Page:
Sri Lanka takes first count of civilian war deaths
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Sri Lanka is counting the number of civilians killed in the final stages of the country's bloody civil war for the first time, a top defense official said Thursday. The census aims to counter growing allegations of war crimes against the military.
The government until recently had maintained that there were 'zero civilian casualties' in its final offensive against separatist Tamil Tiger rebels, despite a United Nations report that tens of thousands may have been killed in the push. In August, the government conceded for the first time that civilian deaths did occur but they were unavoidable.
Defence Secretary Gotabhaya Rajapaksa said at a news conference on Thursday that the government's count so far shows a very small number of civilians died because of military action.
Rajapaksa said the government census department was tasked with the survey and its results will soon be released to the public.
With the document near completion "it has been possible to identify by name all such persons (dead or missing)", he said.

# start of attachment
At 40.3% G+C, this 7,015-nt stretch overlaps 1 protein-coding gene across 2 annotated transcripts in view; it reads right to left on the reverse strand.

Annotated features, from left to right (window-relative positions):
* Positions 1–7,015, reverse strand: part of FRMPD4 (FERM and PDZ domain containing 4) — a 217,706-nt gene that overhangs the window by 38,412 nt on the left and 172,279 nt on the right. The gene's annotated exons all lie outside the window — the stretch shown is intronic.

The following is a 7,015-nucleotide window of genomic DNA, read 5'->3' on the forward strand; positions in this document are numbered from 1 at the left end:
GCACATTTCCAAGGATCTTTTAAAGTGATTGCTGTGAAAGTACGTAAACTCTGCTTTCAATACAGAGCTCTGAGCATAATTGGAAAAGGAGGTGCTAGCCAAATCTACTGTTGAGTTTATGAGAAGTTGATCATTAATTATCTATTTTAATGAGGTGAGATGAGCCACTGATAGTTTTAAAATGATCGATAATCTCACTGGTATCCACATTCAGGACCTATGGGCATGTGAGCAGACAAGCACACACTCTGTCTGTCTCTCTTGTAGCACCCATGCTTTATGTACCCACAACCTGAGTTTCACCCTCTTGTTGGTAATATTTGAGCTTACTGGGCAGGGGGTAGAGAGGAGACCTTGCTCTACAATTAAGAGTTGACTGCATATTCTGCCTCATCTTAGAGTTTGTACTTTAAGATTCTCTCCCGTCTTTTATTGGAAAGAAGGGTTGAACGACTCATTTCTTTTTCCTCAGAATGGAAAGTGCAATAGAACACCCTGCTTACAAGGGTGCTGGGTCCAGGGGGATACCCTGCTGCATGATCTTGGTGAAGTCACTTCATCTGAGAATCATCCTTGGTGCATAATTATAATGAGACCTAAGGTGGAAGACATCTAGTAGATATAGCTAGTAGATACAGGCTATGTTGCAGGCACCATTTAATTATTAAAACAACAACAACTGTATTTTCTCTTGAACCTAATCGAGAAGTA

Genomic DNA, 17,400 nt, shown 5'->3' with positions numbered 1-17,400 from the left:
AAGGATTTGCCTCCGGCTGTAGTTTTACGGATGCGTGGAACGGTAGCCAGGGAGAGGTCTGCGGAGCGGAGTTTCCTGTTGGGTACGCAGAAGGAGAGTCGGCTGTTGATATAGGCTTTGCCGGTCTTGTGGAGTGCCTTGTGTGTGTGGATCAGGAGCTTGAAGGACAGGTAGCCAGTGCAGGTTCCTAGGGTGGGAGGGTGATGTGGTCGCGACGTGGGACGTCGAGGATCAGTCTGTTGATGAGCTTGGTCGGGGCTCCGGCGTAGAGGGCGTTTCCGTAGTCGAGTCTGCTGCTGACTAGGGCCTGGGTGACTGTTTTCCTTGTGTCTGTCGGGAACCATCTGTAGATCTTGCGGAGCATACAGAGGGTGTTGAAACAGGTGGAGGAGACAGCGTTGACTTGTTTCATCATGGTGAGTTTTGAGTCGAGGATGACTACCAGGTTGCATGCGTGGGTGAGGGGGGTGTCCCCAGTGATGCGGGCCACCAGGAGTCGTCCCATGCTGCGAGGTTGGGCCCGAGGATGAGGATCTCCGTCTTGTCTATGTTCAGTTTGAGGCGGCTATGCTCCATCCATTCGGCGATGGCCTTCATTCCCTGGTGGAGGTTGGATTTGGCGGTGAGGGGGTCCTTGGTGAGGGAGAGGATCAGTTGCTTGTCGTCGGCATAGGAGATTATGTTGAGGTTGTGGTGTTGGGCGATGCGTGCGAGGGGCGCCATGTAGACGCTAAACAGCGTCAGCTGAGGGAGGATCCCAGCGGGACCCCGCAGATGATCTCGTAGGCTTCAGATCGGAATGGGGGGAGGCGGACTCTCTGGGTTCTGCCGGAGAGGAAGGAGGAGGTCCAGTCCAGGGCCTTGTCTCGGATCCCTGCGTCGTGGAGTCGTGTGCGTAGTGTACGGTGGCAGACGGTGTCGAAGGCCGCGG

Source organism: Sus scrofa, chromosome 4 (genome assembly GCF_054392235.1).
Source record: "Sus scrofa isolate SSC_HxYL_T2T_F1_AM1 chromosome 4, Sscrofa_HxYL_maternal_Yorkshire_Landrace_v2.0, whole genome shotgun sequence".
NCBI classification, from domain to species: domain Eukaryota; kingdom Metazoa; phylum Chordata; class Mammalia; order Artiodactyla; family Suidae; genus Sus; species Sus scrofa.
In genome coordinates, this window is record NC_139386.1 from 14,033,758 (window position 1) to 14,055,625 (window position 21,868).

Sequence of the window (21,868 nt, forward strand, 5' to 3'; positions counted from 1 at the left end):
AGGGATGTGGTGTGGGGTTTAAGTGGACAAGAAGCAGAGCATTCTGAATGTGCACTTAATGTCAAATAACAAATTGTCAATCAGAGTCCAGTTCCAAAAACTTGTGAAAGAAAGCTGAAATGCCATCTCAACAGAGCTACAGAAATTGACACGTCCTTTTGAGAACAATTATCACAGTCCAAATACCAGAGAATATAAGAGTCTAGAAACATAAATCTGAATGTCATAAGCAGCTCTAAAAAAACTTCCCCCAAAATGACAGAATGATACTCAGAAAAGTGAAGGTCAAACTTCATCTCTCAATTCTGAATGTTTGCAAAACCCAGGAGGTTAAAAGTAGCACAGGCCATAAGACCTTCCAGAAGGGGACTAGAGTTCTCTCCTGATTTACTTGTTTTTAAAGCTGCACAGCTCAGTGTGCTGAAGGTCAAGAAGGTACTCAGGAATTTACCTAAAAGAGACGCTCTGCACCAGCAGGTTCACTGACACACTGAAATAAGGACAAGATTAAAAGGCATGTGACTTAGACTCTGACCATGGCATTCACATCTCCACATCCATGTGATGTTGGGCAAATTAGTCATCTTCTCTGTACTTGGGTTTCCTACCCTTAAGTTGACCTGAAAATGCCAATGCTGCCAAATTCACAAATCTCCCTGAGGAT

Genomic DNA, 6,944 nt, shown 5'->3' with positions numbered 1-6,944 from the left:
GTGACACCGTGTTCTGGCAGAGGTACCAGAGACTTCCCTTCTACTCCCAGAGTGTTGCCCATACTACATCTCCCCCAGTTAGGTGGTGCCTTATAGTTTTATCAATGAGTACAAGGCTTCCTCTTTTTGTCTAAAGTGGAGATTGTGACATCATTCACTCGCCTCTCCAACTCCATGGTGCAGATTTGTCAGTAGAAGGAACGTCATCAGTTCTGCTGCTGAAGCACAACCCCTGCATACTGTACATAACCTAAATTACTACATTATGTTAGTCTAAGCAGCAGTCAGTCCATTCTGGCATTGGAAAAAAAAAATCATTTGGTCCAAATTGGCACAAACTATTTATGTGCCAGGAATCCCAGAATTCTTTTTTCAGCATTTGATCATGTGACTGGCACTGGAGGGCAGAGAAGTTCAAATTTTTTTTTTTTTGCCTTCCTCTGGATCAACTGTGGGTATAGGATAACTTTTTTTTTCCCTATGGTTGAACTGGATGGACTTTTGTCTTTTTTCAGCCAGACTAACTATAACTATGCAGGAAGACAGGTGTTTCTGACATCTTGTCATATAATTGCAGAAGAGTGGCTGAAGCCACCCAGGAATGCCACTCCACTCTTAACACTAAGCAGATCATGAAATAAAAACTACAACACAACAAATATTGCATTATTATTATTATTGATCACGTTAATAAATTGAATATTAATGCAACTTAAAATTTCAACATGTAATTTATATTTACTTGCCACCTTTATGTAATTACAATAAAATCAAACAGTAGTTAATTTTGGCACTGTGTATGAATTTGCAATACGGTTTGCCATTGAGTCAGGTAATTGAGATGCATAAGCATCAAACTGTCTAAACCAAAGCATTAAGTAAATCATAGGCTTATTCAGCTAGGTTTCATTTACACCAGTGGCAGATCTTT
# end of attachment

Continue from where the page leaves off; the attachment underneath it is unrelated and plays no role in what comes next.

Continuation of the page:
"As a result of the census we already know that the real number of the dead and missing is far too small to provide any substance to absurd allegations of genocide and war crimes that have been made."
A UN report released in April said tens of thousands of civilians may have been killed in the final months of the decades-long war that the government's offensive finally ended in May 2009.
The UN report said most of the casualties came from government shelling and called for an independent international investigation into what it called credible allegations against the government and the Tamil Tigers.
Rajapaksa's statement came amid growing calls for an international war crimes probe of the government's action at the end of the war.